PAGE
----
Senior offensive lineman Eric Mac Lain said earlier this week that Clemson players had lighters and batteries thrown at them in prior visits to Williams-Brice Stadium. “It was not nearly as bad as it’s been,” Mac Lain said Saturday. “Batteries, lighters, none of that stuff (today).”

This was the first trip to South Carolina’s stadium for many of Clemson’s key contributors. “It was crazy when I first walked out, my first time being here,” freshman receiver Deon Cain said. “The fans were crazy, all the emotions. I feel like they hated us.”

For the second time in three games, USC broke out a new helmet. This one was a throwback — the garnet dome the Gamecocks wore from 1983-1998. It was another motivational tactic employed by Elliott, who’s tweaked uniforms several times to try and energize his players. Saturday’s headgear was part of an all-garnet ensemble.

“I’m always looking for something to make somebody spark,” he said. “A smile, or something. You never know what it’s going to take to get somebody ready to go, and a helmet doesn’t do that. But I thought the all-garnet look was a very classy look, and a very bold look, and I wanted it to be against Clemson.”

Two weeks ago against Florida, USC debuted alternate helmets featuring garnet tail feathers on a white background. It marked the first time since 1974 that South Carolina had diverted from the longstanding logo of the gamecock in the block C.

Deshaun Watson certainly didn’t hurt his Heisman Trophy chances Saturday, when he accounted for 393 yards of total offense against USC. Still, the sophomore quarterback seems unfazed by all the talk of perhaps becoming Clemson’s first Heisman winner.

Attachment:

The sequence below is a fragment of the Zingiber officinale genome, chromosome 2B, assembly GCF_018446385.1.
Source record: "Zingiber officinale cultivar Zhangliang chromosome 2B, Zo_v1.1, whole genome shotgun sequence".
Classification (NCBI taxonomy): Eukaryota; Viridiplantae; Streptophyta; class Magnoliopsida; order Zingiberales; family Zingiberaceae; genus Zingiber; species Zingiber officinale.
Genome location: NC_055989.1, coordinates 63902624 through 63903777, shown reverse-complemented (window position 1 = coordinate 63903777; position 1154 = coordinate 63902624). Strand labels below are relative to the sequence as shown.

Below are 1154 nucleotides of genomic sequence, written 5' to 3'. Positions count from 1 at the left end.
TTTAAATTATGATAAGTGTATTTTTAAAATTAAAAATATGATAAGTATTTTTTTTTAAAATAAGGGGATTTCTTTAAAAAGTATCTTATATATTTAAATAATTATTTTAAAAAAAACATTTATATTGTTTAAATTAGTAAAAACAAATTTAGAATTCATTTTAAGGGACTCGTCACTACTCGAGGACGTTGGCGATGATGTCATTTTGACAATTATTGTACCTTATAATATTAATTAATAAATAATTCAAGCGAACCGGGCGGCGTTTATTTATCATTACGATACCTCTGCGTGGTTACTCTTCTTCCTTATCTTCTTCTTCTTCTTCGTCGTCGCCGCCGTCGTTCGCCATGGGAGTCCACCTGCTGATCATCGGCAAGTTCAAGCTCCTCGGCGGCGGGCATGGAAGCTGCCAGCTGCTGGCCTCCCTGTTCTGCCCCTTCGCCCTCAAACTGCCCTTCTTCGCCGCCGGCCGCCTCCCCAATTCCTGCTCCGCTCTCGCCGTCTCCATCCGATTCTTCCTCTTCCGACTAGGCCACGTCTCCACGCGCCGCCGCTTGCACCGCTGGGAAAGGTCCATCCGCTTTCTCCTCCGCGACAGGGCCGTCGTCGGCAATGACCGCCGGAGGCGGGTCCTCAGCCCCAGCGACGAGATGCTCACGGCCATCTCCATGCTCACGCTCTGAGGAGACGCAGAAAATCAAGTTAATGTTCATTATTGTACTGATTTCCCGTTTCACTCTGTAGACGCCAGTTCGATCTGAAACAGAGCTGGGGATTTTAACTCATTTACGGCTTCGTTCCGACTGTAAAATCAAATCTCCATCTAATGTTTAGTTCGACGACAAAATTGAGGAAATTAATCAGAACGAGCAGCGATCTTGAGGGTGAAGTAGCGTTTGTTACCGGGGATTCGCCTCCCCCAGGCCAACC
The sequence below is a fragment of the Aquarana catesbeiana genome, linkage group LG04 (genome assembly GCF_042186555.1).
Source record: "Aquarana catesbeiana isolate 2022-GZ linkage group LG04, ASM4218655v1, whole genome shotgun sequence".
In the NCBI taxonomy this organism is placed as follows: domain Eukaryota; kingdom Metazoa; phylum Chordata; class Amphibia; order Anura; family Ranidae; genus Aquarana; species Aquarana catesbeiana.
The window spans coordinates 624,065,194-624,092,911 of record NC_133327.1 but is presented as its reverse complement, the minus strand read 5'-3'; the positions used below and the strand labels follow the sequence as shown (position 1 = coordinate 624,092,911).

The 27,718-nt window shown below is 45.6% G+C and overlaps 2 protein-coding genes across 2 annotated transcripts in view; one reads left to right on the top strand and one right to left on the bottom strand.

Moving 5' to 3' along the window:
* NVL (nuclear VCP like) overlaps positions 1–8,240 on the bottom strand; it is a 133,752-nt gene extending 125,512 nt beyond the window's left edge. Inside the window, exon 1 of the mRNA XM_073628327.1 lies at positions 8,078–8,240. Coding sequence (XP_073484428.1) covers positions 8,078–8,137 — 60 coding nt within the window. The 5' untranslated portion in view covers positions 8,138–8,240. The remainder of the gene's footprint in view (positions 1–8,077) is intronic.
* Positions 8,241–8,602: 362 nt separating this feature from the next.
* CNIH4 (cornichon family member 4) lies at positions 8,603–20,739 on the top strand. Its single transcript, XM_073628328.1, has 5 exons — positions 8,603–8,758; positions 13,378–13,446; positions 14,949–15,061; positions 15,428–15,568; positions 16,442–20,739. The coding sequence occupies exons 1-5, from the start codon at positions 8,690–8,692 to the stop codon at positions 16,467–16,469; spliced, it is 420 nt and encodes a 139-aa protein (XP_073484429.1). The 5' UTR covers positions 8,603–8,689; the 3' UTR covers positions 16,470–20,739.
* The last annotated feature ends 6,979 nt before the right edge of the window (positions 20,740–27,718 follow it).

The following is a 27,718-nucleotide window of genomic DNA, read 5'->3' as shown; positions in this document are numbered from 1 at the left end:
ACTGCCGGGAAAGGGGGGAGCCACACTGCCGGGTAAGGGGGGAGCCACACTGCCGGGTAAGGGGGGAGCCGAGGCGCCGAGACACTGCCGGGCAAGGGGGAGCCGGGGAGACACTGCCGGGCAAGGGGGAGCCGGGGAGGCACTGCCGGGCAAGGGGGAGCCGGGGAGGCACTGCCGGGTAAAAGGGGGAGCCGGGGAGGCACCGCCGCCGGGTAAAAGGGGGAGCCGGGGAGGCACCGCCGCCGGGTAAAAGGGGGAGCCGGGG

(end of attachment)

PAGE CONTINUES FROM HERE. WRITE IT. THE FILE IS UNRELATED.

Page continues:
The Tigers have never had a player even attend the ceremony. “That’s up to the voters, that’s their decision,” Watson said. “I’m just here for the ride. If I get invited then I’m going to be excited, but right now I’m not worried about it. It is what it is. I’m just focused on being 13-0 next week and pushing forward with this team.”

— South Carolina starting tailback Brandon Wilds left the game with a concussion, according to USC. Saturday marked the final game for the senior, who did not record a carry in the contest and finished his career with 1,836 rushing yards.

— Clemson won all five of its true road games this year, the first time it’s done so since 1995. After previous road wins by three (Louisville) and 58 (Miami), the Tigers also survived trips to N.C. State, Syracuse and South Carolina.

— After sitting out against The Citadel due to a recurrence of a shoulder injury, USC backup quarterback Lorenzo Nunez led the Gamecocks in rushing with 10 carries for 75 yards. It marked the most extensive action for the true freshman since the Oct. 3 contest at Missouri, which he left with a sprained throwing shoulder.

— The USC and Clemson bands performed a combined halftime show in honor of the victims of the Emanuel AME Church shooting in Charleston. The stadium fell quiet as the names of each of the nine victims was read aloud. It was part of a performance entitled “SC Strong,” which also remembered those affected by flooding earlier this year.